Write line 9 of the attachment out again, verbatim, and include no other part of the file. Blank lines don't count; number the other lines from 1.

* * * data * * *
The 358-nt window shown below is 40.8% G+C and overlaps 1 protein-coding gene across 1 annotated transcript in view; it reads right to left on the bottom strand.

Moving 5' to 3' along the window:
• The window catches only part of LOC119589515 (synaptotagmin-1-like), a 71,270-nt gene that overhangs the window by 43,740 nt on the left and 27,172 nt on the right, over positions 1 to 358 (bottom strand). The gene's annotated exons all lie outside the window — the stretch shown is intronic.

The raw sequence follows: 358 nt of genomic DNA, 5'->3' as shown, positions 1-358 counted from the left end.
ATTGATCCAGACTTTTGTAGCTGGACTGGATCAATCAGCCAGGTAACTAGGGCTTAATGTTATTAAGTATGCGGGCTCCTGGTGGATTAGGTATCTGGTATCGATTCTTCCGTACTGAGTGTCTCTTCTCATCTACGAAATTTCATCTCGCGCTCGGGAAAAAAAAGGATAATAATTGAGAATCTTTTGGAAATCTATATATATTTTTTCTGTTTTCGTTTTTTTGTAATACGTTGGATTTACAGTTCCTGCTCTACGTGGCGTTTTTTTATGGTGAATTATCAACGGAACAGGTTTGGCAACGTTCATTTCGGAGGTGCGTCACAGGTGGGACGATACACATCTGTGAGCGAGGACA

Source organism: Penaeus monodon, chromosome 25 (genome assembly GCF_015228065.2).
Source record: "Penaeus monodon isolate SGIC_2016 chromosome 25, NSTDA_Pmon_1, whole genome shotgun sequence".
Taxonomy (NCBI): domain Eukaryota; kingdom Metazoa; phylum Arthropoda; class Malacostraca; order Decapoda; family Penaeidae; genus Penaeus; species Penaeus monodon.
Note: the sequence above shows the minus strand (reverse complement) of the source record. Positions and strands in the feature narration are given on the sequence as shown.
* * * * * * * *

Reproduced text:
Note: the sequence above shows the minus strand (reverse complement) of the source record. Positions and strands in the feature narration are given on the sequence as shown.